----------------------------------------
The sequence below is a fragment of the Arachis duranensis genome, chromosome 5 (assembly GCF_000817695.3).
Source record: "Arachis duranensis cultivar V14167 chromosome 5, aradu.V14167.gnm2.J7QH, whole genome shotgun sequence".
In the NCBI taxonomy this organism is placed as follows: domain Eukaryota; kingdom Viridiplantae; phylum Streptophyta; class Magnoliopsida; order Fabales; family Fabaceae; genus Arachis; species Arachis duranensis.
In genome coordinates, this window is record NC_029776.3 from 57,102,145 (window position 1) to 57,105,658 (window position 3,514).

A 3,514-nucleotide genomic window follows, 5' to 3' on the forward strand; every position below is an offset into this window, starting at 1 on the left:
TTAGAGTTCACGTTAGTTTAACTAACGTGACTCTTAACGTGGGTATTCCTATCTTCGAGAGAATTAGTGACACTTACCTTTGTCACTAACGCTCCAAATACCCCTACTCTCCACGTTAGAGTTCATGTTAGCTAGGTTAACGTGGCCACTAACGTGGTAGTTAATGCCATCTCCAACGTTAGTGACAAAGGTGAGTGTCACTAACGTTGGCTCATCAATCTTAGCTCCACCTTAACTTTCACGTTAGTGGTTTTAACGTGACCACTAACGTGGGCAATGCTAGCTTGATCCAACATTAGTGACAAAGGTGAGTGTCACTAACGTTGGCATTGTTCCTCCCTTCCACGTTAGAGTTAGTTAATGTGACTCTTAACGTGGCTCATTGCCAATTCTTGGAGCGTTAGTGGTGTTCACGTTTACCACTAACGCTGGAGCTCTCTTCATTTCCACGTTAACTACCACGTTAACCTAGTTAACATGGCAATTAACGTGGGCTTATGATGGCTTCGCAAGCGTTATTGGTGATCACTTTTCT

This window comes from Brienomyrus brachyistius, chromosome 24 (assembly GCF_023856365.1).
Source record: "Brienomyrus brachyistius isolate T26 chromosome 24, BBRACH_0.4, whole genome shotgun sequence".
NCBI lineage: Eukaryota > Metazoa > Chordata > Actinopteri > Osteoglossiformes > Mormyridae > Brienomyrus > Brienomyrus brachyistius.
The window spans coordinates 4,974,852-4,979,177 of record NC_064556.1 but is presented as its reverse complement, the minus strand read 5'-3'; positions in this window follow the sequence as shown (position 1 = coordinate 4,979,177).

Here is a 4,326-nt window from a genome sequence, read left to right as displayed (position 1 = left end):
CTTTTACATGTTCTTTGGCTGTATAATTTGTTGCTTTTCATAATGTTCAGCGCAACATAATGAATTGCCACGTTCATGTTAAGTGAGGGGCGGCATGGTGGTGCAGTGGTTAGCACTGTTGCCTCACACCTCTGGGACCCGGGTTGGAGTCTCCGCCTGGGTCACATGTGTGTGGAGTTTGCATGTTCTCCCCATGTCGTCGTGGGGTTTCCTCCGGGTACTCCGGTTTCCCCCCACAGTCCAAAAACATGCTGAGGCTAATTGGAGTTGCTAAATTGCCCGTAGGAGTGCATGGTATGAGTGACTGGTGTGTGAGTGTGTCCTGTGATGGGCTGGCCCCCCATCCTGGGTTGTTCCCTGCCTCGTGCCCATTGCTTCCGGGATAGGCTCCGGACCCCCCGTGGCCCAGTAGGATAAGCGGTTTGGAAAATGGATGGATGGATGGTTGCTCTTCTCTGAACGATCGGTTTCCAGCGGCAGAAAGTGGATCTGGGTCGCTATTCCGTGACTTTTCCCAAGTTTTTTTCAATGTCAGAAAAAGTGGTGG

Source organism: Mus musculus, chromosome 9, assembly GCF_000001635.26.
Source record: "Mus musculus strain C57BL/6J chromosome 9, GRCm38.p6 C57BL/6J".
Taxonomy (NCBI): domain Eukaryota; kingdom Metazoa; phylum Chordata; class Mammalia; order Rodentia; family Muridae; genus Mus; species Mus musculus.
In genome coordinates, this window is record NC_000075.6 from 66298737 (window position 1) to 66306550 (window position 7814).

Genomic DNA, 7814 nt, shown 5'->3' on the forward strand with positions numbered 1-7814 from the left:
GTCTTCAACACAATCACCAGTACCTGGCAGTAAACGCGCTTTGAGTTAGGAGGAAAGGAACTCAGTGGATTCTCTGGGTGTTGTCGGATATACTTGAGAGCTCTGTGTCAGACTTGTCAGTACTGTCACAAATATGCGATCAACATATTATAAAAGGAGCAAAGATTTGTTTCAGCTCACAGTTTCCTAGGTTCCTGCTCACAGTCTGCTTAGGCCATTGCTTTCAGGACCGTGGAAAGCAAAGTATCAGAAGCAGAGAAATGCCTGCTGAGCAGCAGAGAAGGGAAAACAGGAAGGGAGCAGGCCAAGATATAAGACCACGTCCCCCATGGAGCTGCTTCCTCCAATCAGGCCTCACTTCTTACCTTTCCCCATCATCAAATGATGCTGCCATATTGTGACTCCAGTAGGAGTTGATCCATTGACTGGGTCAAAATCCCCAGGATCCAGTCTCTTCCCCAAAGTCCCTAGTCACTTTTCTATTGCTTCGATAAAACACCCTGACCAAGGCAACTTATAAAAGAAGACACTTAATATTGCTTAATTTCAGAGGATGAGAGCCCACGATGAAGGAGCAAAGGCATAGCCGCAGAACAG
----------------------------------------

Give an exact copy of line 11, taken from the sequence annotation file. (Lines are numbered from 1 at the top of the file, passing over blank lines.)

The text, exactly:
Here is a 4,326-nt window from a genome sequence, read left to right as displayed (position 1 = left end):